Regulatory Landscape for Non-profits | Insights from Charcha 2020
A case for improving the Ease of Doing Good
The panel in the opening session of Charcha 2020’s“Regulatory Landscape for Nonprofits” track presented an overview of existing challenges pertaining to foreign funding, taxation laws and CSR regulations, noting that India’s outdated, bureaucratic and overly complex regulations restrict NGOs from achieving their desired impact. The ‘ease of doing good’ inIndia needs to keep up with the ease of doing business in the country. These challenges are even more visible and frustrating in a time of crisis, such as the COVID-19 pandemic and lockdown, when a balance of rapid response funding, accountability and transparency is needed.
Efforts to discuss the need for regulatory reforms are hampered by the lack of an updated, accessible database for coordination for the sector; no one even seems to know how many NGOs are currently operating in India. In addition to the burdensome FCRA, confusing taxation, and proposedCSR amendments, government restrictions and vague legislation regarding social justice work create bottlenecks for the sector. A better system aimed at harmonizing the registration, taxation, regulation and legal oversights —recognizing and addressing the unique and various narratives of charitable and nonprofit institutions — is urgently required.
The panel called for comprehensive reform of the social sector, through a combination of self-regulation, a separate representative body for nonprofits, and a new institutional mechanism to implement the law and reform existing institutions.
Action Items or Recommendations arrived at
- India’s social sector needs to adopt a self-regulation model, similar to other industries
- An association is needed to represent the needs and interests of nonprofits
- Regulatory reforms are needed to remove bottlenecks and simplify rules for nonprofits
Understanding CSR landscape
India’s Corporate Social Responsibility (CSR) mandate has driven more than ₹47,000 crore charitable contributions since 2014. The panel explored existing and proposed CSR regulations, and addressed concerns and confusion about how the economic slowdown and proposed CSR rule changes may affect the social sector.
Any NGO seeking CSR funds in India should be at least 3 years old, pitching a specific project or programme with a clear and realistic budget and prepared to accept specific terms and conditions. Most CSR funding has already been committed to Covid-19 related activities, including participation in the PMCares fund. The economic slowdown will further reduce the capital available, making FY21 a year for NGOs to tighten their belts and do more with less.
Understanding FCRA law
The Foreign Contributions Regulation Act (FCRA)allows Indian charitable organizations to legally receive donations from foreign sources. The FCRA requirements date back to 1976, first aimed at regulating foreign contributions to India’s politicians, but later expanded to inhibit outside influence on political, social, and economic activities. As the act has intensified to regulate foreign funding to NGOs — including donations from Indians who hold foreign passports — and global economic growth and fundraising technology has made foreign funding more accessible, it has become increasingly difficult for NGOs to avoid compliance issues.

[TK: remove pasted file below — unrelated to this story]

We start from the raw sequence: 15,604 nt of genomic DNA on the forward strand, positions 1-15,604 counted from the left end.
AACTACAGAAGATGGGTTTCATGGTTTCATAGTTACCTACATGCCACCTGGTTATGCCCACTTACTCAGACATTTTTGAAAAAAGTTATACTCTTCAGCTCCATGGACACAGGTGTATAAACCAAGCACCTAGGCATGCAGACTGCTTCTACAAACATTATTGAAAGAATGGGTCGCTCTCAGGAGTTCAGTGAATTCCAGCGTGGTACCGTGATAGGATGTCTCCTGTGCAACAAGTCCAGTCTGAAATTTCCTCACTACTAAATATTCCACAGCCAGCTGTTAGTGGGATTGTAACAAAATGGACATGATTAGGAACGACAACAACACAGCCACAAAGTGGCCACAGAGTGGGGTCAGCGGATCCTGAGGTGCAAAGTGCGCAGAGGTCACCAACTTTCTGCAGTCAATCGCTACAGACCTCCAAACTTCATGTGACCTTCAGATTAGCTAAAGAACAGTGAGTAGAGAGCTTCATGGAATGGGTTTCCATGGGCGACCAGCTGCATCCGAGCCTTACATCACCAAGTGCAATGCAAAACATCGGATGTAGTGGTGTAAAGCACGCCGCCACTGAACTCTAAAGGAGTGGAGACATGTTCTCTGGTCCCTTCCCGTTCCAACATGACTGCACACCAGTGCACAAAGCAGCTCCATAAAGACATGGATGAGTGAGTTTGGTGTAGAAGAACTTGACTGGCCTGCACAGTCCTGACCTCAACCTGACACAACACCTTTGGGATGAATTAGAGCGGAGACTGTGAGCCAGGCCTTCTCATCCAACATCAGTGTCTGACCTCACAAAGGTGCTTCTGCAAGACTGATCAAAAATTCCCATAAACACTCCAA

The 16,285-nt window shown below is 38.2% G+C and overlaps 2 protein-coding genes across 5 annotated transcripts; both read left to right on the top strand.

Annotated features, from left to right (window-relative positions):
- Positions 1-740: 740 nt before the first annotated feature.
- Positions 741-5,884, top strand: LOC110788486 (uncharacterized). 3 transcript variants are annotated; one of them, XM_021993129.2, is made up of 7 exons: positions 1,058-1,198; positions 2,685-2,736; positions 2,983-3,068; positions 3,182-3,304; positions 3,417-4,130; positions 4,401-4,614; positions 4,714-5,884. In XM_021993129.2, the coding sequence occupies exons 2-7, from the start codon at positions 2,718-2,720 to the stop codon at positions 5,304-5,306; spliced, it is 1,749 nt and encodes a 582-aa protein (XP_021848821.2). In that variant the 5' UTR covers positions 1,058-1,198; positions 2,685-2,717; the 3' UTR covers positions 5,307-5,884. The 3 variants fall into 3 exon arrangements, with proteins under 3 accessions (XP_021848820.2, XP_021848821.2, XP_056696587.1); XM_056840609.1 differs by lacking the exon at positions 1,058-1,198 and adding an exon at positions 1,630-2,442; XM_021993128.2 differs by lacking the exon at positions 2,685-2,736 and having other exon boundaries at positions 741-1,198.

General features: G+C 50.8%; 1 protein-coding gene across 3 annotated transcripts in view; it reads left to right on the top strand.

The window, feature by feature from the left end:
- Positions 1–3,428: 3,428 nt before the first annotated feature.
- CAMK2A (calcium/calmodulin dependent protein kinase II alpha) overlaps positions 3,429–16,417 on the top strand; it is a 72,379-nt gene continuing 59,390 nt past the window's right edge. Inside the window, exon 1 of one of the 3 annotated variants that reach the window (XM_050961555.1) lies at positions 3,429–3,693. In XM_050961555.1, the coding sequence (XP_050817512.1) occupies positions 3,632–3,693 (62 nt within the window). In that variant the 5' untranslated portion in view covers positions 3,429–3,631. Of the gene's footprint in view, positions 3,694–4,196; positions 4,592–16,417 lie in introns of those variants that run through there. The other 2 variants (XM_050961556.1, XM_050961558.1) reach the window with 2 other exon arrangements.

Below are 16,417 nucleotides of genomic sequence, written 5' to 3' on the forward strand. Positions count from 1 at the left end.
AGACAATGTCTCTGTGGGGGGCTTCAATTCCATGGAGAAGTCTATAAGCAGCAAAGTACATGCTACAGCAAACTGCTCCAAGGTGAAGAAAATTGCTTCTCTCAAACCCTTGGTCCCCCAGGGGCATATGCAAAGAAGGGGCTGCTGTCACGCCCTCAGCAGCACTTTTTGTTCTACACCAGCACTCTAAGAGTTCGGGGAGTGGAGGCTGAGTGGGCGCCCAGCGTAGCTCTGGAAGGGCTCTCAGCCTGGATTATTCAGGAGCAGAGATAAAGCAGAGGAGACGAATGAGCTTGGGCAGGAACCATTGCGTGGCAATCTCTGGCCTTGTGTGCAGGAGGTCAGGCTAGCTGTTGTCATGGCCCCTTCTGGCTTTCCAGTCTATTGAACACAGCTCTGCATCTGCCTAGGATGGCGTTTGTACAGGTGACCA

Foreign sources are a combination of foreign donors, currency and non-commercial transactions. NGOs and corporations many times fail to understand FCRA regulations by not fully understanding all the types of donations that fall under “foreign source,” which puts them at risk of violating compliance requirements.
Action Items or Recommendations arrived at
- If you are receiving both domestic and foreign funding, keep your bank accounts separate and updated.
- Keep the Ministry of Home Affairs updated on any changes to your board membership and banking.
- Communicate regularly with your auditor to ensure you remain in compliance.
Several misconceptions exist regarding the right way to deal with income and expenditure. Experts also touched upon the topics on the preconditions that a nonprofit entity needs to ensure for receiving tax exemptions, the applicability of tax on certain transactions, inter-charity donations, cash payments and tax deductions on cash withdrawals and specified payments. The session resolved misconceptions regarding the approach to account and report anonymous donations.
Challenges and the way ahead
During Covid - NGO’s are the first responders in many cases and the only responders in some cases. The Nonprofit sector is yet to have an Identity and seat at the table, commensurate with the value it delivers. By bringing CSR as a statute within the Indian Companies Act, India has actually done a disservice to the entire philosophy and concept of CSR.Fundamental reforms are required to create a truly enabling environment for nonprofits to flourish in, and achieve the goals of common good and equitable development, where no Indian is left behind.
- Civil society organizations have filled critical gaps in government action during Covid
- The nonprofit sector needs an industry body to represent its voice
- Critical infrastructure gaps include data, intermediaries and ancillary services
- Additional bottlenecks created by recent amendments to CSR law, regulatory requirements; need for ease of doing good
- Need for greater trust, andtransparency for nonprofit sector to flourish
Download the full Insight report on Charcha 2020, covering 16 events and 150+ hours of discussion.